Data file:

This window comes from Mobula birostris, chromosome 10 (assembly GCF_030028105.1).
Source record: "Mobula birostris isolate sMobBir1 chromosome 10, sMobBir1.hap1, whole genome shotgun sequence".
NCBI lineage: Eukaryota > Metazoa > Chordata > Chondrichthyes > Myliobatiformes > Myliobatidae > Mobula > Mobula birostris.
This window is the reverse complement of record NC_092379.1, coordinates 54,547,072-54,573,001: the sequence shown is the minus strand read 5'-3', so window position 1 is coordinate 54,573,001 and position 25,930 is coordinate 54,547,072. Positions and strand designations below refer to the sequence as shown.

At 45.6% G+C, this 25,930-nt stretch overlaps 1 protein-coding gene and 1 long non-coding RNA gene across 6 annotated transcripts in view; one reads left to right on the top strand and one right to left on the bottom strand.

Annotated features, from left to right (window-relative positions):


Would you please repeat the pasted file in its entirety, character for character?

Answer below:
This window comes from Mobula birostris, chromosome 10 (assembly GCF_030028105.1).
Source record: "Mobula birostris isolate sMobBir1 chromosome 10, sMobBir1.hap1, whole genome shotgun sequence".
NCBI lineage: Eukaryota > Metazoa > Chordata > Chondrichthyes > Myliobatiformes > Myliobatidae > Mobula > Mobula birostris.
This window is the reverse complement of record NC_092379.1, coordinates 54,547,072-54,573,001: the sequence shown is the minus strand read 5'-3', so window position 1 is coordinate 54,573,001 and position 25,930 is coordinate 54,547,072. Positions and strand designations below refer to the sequence as shown.

At 45.6% G+C, this 25,930-nt stretch overlaps 1 protein-coding gene and 1 long non-coding RNA gene across 6 annotated transcripts in view; one reads left to right on the top strand and one right to left on the bottom strand.

Annotated features, from left to right (window-relative positions):